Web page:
Car accidents in bad weather happen every day across the country. Low visibility, slippery surfaces, and several other natural conditions can cause drivers to lose control of their vehicles. You may be concerned about whether Mother Nature will impact your lawsuit to recover for damages due to your car accident.
When you bring a lawsuit over your car accident alleging that some other party was at fault, the weather conditions will be considered by a court. How the weather conditions will be used in the decision process, however, depends entirely upon the circumstances of the accident. While hazardous driving conditions may be used as a superseding cause of the accident, they could also be used to imply that another driver’s failure to account for the conditions amounted to negligence for the purposes of the lawsuit.
If you were involved in a car accident where there were impactful weather conditions, you should speak to our experienced Arlington personal injury attorneys about your case. The Queenan Law Firm, P.C. has been filing, settling, and winning cases like yours for years, and we are determined to make your voice heard. Call our offices to schedule your consultation at (817) 476-1797.
Proving Negligence in Car Accident Lawsuits Involving Bad Weather
To hold another driver responsible for an accident, you must prove that they did something negligent. Sometimes, negligence will be based on mistakes like failing to look out for other drivers in your blind spot or violations of road rules. Other times, the weather will affect what a driver can do and could cause a crash even if the driver is being safe.
One appropriate rule for behavior while driving is being aware of weather conditions and how they may affect traffic patterns and vehicle performance. Suppose a driver is dealing with weather conditions that may increase the likelihood of car accidents. In that case, the driver must take reasonable care to adjust their driving behavior in order to compensate for the weather conditions.
Some examples of measures that a driver might reasonably be expected to take would include decreasing the rate of speed, utilizing high beams and other car lights, and maintaining a safe distance between other cars to allow for space to stop if necessary. In extreme weather conditions, the government may advise that people avoid driving except in the case of emergency.
The severity of the weather conditions will be contrasted with the subjective behavior of the driver accused of negligence to determine whether the conditions or the negligent acts or inactions of the driver caused the accident.
Impact of Weather Conditions on Compensation in a Car Accident Lawsuits
Depending on the state in which the accident occurred, damages from a car accident may be reduced based on the weather conditions. States that employ a modified comparative negligence theory will apportion fault in the form of a percentage. In other words, if a state finds that the defendant is only partially responsible for the occurrence of the accident, their liability will decrease proportionally to match their fault.
For example, let’s say that you were involved in an accident where the car behind you failed to observe your stopping because of heavy fog and smashed into the rear of your car. The driver of the car behind you, traveling at an unsafe speed considering the weather conditions, is at fault for the damages to your car and person caused by the impact.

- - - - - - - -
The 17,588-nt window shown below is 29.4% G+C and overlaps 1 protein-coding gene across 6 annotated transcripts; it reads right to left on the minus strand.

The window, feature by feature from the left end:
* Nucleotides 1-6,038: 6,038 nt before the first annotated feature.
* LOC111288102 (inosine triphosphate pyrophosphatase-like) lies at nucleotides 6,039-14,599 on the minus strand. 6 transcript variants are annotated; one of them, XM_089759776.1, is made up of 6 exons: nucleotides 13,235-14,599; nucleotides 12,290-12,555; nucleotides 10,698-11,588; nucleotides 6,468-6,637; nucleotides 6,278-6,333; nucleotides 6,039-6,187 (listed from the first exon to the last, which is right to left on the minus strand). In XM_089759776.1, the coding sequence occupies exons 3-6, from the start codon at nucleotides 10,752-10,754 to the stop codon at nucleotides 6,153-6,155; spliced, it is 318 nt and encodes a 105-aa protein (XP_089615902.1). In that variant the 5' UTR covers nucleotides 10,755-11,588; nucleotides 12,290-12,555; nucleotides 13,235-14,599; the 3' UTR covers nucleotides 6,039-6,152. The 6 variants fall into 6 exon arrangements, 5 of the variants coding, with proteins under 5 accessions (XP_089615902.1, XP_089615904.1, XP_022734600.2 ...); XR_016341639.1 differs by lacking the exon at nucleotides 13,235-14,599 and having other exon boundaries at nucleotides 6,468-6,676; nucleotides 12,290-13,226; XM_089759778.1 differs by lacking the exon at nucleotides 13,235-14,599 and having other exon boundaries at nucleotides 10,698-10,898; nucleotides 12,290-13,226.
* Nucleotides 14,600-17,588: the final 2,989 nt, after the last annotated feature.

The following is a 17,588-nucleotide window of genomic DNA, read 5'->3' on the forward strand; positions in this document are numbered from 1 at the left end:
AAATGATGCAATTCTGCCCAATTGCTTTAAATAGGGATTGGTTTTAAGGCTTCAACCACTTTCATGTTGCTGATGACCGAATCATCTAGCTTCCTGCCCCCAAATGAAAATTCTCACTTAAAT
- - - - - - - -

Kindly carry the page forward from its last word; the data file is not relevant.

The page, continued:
However, if the court finds that you were partially negligent because you failed to use your turn signal, a jurisdiction using a modified comparative negligence theory could reduce the damages. So, if the court found that your negligent failure to use your turn signal was 30% responsible for the $10,000 in damages you incurred from the accident, the other driver would only be liable for $7,000. If you have questions about the type of theory your jurisdiction uses for damages, you should speak to one of our Dallas personal injury attorneys.
Impact of Weather Conditions on Liability of Third Parties
If weather conditions are particularly treacherous, an accident involving three or more vehicles is not uncommon. Lawsuits stemming from these “chain reaction” car accidents can be difficult to navigate because of the complex nature of comparative negligence theories in some states. If you were involved in a chain reaction car accident in bad weather conditions, it is advised that you speak to our attorneys about your options.
Further, liability for the damages may be spread among multiple parties. For instance, if a driver was traveling at a high rate of speed and skidded on an icy patch of road, causing a collision with another car, the other driver will likely be deemed negligent in a lawsuit.
However, the court could also determine that the government entity in charge of the road in question was also negligent in failing to fix the icy condition of the road or otherwise indicate the dangerous condition to drivers. Depending on the state’s adopted negligence theory and other statutes, the government may also be liable for the damages from the accident.
Naming the government in a civil suit for a car accident can be complicated, and procedural rules vary depending on the state and the particular government agency involved. If you feel that a government entity may be responsible for your accident, our experienced Houston car accident attorneys will explain the pertinent law and appropriate procedure so that you aren’t left in the lurch.
Talk to Our Attorneys About Your Car Accident Lawsuit in Bad Weather
Preparing, filing, and arguing a car accident lawsuit can be complex. The experienced Fort Worth car accident attorneys at The Queenan Law Firm, P.C. are here to help you. To schedule your consultation, call us at (817) 476-1797.